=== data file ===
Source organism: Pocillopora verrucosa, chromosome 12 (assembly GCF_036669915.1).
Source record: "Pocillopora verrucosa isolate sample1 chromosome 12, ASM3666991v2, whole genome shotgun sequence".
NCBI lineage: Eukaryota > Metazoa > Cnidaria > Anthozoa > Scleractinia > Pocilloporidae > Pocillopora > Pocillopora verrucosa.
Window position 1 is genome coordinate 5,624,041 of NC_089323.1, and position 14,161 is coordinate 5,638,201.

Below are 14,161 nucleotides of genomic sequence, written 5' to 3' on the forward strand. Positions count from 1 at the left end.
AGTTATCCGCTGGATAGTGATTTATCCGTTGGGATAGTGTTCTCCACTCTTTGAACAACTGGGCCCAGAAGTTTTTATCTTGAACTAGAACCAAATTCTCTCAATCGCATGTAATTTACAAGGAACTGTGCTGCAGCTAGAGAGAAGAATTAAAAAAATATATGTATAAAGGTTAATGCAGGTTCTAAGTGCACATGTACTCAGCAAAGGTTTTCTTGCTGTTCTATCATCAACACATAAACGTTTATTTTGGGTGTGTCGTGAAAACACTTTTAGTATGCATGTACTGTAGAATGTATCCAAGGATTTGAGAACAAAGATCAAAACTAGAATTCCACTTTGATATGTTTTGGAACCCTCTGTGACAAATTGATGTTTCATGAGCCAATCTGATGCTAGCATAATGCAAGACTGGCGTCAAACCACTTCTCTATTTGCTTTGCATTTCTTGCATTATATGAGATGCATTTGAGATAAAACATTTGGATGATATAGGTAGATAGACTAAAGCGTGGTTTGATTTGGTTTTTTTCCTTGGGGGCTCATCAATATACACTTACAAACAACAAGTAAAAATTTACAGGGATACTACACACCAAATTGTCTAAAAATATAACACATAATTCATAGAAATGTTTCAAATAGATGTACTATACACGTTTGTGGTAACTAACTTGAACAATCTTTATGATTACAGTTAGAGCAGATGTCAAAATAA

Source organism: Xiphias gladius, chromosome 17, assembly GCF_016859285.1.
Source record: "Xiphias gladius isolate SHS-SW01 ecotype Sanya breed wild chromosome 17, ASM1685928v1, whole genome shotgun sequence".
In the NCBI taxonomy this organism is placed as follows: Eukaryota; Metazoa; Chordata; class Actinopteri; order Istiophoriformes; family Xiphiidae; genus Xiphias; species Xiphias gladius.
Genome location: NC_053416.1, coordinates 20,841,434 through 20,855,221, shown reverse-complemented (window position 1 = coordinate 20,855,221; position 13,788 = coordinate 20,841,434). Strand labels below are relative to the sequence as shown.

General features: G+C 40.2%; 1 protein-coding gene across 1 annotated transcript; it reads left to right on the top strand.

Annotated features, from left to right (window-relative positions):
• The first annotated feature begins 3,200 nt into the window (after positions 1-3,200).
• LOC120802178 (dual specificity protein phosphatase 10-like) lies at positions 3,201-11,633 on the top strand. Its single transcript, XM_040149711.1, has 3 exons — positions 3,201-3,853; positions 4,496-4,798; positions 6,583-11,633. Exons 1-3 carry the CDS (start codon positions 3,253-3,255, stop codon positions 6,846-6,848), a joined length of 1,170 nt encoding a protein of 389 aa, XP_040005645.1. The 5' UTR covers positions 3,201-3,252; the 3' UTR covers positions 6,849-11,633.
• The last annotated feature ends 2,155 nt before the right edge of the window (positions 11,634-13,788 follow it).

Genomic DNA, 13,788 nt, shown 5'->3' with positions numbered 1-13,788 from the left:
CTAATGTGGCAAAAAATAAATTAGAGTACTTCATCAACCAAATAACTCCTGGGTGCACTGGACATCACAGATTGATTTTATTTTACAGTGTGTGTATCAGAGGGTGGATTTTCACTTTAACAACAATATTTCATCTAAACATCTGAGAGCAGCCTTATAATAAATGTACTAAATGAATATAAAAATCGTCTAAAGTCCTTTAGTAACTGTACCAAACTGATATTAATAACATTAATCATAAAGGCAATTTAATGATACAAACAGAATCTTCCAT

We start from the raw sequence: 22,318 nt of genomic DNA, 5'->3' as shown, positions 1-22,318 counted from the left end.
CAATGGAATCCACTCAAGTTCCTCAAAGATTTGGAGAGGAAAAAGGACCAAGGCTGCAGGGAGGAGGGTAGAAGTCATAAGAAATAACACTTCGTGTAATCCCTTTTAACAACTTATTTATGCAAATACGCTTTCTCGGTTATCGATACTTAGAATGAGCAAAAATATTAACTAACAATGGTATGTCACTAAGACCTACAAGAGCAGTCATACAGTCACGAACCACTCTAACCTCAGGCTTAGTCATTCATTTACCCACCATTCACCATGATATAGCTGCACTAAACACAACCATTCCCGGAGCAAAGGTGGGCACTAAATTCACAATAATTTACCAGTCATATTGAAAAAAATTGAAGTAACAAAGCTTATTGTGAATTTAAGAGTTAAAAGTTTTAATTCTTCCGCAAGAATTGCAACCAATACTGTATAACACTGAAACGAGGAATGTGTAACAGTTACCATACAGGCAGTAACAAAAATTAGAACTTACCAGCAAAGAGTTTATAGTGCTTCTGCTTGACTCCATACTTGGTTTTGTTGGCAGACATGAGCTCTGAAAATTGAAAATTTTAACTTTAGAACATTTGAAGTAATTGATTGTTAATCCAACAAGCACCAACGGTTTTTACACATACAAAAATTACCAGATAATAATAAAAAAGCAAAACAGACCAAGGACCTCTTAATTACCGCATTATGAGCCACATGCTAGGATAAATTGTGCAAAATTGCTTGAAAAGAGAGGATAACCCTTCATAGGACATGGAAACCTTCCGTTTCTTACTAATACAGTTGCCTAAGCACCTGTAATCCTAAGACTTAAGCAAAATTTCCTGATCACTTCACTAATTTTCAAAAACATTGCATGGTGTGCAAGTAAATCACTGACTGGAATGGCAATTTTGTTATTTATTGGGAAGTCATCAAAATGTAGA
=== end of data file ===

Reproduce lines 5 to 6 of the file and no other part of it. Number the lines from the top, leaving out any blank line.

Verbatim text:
Below are 14,161 nucleotides of genomic sequence, written 5' to 3' on the forward strand. Positions count from 1 at the left end.
AGTTATCCGCTGGATAGTGATTTATCCGTTGGGATAGTGTTCTCCACTCTTTGAACAACTGGGCCCAGAAGTTTTTATCTTGAACTAGAACCAAATTCTCTCAATCGCATGTAATTTACAAGGAACTGTGCTGCAGCTAGAGAGAAGAATTAAAAAAATATATGTATAAAGGTTAATGCAGGTTCTAAGTGCACATGTACTCAGCAAAGGTTTTCTTGCTGTTCTATCATCAACACATAAACGTTTATTTTGGGTGTGTCGTGAAAACACTTTTAGTATGCATGTACTGTAGAATGTATCCAAGGATTTGAGAACAAAGATCAAAACTAGAATTCCACTTTGATATGTTTTGGAACCCTCTGTGACAAATTGATGTTTCATGAGCCAATCTGATGCTAGCATAATGCAAGACTGGCGTCAAACCACTTCTCTATTTGCTTTGCATTTCTTGCATTATATGAGATGCATTTGAGATAAAACATTTGGATGATATAGGTAGATAGACTAAAGCGTGGTTTGATTTGGTTTTTTTCCTTGGGGGCTCATCAATATACACTTACAAACAACAAGTAAAAATTTACAGGGATACTACACACCAAATTGTCTAAAAATATAACACATAATTCATAGAAATGTTTCAAATAGATGTACTATACACGTTTGTGGTAACTAACTTGAACAATCTTTATGATTACAGTTAGAGCAGATGTCAAAATAA